Saturday, April 13, 2013

Dissident: Fight for freedom is inside Cuba

José Daniel Ferrer is a dissident leader in eastern Cuba. He helped collect signatures for the Varela Project, which was aimed at pressuring for political change from within the socialist system.
He was arrested during the March 2003 crackdown known as the Black Spring. Cuban authorities convicted him and sentenced him to 25 years in prison.
Ferrer was among the last dissidents to be freed in 2011 and refused a deal to settle in Spain. He told Reuters:
I want to see a free people, and the best place to fight is here inside.


Moses said...

As the opposition gains traction in Cuba, it is to be expected that there will be some splintering within the movement. There is a saying, "success has many fathers, but failure is an orphan". Ferrer's comment is a veiled criticism of the recent travels of Yoani Sanchez and others. Like Ferrer, many in the dissident community seem envious of Sra. Sanchez international fame and fortune. The inevitable end is near for the Castro regime, either through biology or economic doom. I hope that the dissident community can keep internal differences to a minimum to be in a position to lead the Cuba that will emerge.

marite said...

Moses, All the ex political prisoner from The Black Spring have been excluded from the new “travel reforms”, they would only be granted a visa to leave the island for good.
Yoani have mentioned the unfairness of the reform, and how the Cuba government have denied these activists their right to travel freely and return to their homeland.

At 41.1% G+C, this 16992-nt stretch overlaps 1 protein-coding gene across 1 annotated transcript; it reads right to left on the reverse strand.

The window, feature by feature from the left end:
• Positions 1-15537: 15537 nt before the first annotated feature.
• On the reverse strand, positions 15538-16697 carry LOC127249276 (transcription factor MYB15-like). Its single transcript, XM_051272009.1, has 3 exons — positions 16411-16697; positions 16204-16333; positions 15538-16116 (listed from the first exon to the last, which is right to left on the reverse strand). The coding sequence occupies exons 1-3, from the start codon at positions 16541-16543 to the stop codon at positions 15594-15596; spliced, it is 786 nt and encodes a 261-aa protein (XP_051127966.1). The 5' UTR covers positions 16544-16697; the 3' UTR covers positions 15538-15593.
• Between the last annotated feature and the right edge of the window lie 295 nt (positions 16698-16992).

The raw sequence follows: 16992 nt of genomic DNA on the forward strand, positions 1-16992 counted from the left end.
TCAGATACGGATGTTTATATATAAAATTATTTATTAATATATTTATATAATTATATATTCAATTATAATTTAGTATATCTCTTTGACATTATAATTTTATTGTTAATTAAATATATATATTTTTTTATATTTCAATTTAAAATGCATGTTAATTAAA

Moses said...

Marite, while I lament the fact that those dissidents who have sacrificed so much seem to be the ones least able to tell their story by virtue of the travel ban, the reasons given for this ban are generally valid around the world. When an ex-prisoner is on parole which is the legal status of these Black Spring ex-political prisoners, they are typically not permitted to travel. Moreover, parolees are usually not given travel visas by the countries they wish to visit. On this point, the Castro dictatorship has used a commonally-accepted practice to oppress opposition voices.

p said...
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kian said...

The Varela project had most likely been financially supported by the U.S. and by Cuban American groups (many of which are open supporters of anti-Cuba terrorists Luis Posada Carriles and Orlando Bosch). That would mean that these men are culpable - in the least - with accepting support from a foreign government whose stated desire is the overthrow of the Cuban government. Is it that hard to appreciate that a crime such as that would be considered among the worst type of treason in any country in the world?